Sentencing Policy and Social Justice argues that the promotion of social justice should become a key objective of sentencing policy, advancing the argument that the legitimacy of sentencing ultimately depends upon the strength of the relationship between social morality and penal ideology. It sheds light on how shared moral values can influence sentencing policy at a time when relationships of community appear increasingly fragmented, arguing that sentencing will be better placed to make a positive contribution to social justice if it becomes more sensitive to the commonly-accepted moral boundaries that underpin adherence to the 'rule of law'. The need to reflect public opinion in sentencing has received significant attention more recently, with renewed interest in jury sentencing, 'stakeholder sentencing', and the involvement of community views when regulating policy. The author, however, advocates a different approach, combining a new theoretical focus with practical suggestions for reform, and arguing that the contribution sentencing can make to social justice necessitates a fundamental change in the way shared values about the advantages of punishment are reflected in penal ideology and sentencing policy. Using examples from international, comparative and domestic contexts to advance the moral and ethical case for challenging the existing theories of sentencing, the book develops the author's previous theoretical ideas and outlines how these changes could be given practical shape within the context of sentencing in England and Wales. It assesses the consequences for penal governance due to increased state regulation of discretionary sentencing power and examines the prospects for achieving the kind of moral transformation regarded as necessary to reverse such a move. To illustrate these issues each chapter focuses on a particularly problematic area for contemporary sentencing policy; namely, the sentencing of women; the sentencing of irregular migrants; sentencing for offences of serious public disorder; and sentencing for financial crime.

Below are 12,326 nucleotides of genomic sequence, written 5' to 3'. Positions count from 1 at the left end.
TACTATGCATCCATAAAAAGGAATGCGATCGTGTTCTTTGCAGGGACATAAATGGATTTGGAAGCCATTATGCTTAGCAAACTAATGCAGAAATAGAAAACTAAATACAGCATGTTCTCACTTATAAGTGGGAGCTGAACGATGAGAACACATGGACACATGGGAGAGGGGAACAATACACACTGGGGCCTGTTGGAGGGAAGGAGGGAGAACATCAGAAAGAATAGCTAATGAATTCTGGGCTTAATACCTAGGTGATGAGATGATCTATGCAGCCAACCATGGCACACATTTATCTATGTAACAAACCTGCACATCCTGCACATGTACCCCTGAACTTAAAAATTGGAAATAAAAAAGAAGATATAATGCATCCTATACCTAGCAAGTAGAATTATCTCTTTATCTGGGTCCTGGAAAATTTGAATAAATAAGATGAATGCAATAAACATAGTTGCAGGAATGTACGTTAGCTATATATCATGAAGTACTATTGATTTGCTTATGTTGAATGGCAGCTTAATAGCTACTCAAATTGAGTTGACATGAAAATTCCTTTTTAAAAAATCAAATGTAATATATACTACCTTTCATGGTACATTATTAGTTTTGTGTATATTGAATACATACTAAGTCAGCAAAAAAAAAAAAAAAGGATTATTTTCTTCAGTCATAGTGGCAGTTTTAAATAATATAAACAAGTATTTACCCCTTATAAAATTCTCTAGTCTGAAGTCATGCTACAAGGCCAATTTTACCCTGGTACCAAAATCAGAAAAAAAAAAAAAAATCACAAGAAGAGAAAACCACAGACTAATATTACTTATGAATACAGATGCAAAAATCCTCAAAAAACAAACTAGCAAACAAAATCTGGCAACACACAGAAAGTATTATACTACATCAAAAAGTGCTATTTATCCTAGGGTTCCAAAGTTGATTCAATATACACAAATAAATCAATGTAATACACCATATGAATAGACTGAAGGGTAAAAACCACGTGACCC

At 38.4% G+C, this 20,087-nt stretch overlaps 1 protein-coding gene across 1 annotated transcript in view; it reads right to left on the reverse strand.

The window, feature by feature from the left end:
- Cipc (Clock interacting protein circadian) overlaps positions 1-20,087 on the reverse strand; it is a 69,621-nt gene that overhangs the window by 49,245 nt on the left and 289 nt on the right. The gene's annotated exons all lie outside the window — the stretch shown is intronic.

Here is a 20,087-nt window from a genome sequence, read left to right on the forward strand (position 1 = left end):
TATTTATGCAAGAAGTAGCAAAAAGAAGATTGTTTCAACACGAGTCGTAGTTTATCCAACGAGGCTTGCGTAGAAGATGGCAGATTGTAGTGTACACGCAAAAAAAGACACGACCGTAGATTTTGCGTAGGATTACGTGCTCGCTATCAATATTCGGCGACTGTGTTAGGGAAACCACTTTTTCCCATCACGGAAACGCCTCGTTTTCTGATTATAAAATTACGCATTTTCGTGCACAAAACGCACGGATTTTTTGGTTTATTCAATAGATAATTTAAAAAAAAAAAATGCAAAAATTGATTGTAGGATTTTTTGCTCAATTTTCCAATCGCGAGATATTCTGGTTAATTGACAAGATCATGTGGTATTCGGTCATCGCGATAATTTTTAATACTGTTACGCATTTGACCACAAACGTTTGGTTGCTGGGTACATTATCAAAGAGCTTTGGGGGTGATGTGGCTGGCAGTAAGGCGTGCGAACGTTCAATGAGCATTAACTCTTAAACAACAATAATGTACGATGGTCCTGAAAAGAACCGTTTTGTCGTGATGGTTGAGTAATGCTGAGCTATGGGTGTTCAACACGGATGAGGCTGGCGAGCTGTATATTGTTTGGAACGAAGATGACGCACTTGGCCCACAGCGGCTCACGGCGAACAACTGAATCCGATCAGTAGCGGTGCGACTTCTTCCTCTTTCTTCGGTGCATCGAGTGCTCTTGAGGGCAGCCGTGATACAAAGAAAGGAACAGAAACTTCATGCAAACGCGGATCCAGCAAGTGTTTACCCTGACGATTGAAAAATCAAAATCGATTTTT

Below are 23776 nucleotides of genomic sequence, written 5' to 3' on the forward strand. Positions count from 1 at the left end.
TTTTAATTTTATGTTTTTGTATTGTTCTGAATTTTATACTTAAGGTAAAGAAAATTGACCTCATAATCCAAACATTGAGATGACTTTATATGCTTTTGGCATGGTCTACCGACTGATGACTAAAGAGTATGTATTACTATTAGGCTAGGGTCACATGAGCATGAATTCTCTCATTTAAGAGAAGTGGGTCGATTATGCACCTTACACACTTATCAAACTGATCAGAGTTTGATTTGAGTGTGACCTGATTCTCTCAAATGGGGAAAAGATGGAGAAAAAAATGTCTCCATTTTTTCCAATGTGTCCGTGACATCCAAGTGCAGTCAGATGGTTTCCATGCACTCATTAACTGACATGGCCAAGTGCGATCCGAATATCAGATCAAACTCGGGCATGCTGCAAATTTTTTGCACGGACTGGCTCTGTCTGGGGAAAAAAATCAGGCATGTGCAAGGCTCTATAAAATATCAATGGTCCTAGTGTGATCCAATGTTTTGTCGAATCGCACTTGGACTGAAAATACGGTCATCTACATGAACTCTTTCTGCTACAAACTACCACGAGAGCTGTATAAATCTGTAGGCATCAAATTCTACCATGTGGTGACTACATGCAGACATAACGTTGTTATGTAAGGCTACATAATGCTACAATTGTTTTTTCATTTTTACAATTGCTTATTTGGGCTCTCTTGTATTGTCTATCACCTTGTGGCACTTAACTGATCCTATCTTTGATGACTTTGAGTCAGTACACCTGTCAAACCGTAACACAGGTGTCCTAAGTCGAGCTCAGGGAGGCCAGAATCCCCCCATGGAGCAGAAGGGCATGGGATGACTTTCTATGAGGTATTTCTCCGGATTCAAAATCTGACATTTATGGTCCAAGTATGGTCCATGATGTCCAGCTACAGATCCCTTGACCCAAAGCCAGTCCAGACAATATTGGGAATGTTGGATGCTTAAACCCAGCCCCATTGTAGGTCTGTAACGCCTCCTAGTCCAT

Drugs Law And Legal Practice In Southeast Asia

Author: Tim Lindsey
Editor: Bloomsbury Publishing
ISBN: 1782258329
Size: 13,43 MB
Format: PDF, ePub
Read: 325

Drugs Law and Legal Practice in Southeast Asia investigates criminal law and practice relevant to drugs regulation in three Southeast Asian jurisdictions: Indonesia, Singapore and Vietnam. These jurisdictions represent a spectrum of approaches to drug regulation in Southeast Asia, highlighting differences in practice between civil and common law countries, and between liberal and authoritarian states. This book offers the first major English language empirical investigation and comparative analysis of regulation, jurisprudence, court procedure, and practices relating to drugs law enforcement in these three states.

Sentencing And Criminal Justice

Author: Andrew Ashworth
Editor: Cambridge University Press
ISBN: 1316352129
Size: 19,12 MB
Format: PDF, ePub
Read: 665

Now in its sixth edition, Sentencing and Criminal Justice has been extensively rewritten to reflect recent legislation, guidelines and judicial decisions. New material includes comparative sentencing research, which looks at models from other countries in comparison with the approach in England and Wales, and an additional chapter focusing on civil preventive orders and other ancillary orders. Written with clarity of expression coupled with critical analysis, this textbook offers an unrivalled combination of expertise, accessibility and coverage. This is the essential text for anyone interested in criminal justice.

American Exceptionalism In Crime And Punishment

Author: Kevin R. Reitz
Editor: Oxford University Press
ISBN: 0190203544
Size: 20,75 MB
Format: PDF, ePub
Read: 429

The idea of American exceptionalism has made frequent appearances in discussions of criminal justice policies--as it has in many other areas--to help portray or explain problems that are especially acute in the U.S., including mass incarceration, retention of the death penalty, racial and ethnic disparities, and the War on Drugs. While scholars do not universally agree that it is an apt or useful framework, there is no question that the U.S. is an outlier, when compared with other industrialized democracies, in its punitive and exclusionary criminal justice policies. This volume of essays deepens the debate of American exceptionalism in crime and punishment through comparative political, economic, and historical analyses, with an orientation toward forward-looking prescriptions for American law, policy, and institutions of government. The chapters expand the literature to neglected areas such as community supervision, parole release, and collateral consequences of conviction; explore claims of causation, in particular the view that the U.S. history of slavery and racial inequality has been a primary driver of crime policy; examine arguments that the framework of multiple governments and localized crime control, populist style of democracy, and laissez-faire economy are implicated in problems of both crime and punishment; and assess theories that cultural values are the most salient predictors of penal severity and violent crime. With an outstanding list of contributors edited by a leading authority on punishment, this volume demonstrates that the largest problems of crime and justice cannot be brought into focus from the perspective of single jurisdiction, and that comparative inquiries are necessary for an understanding of the current predicament in the US.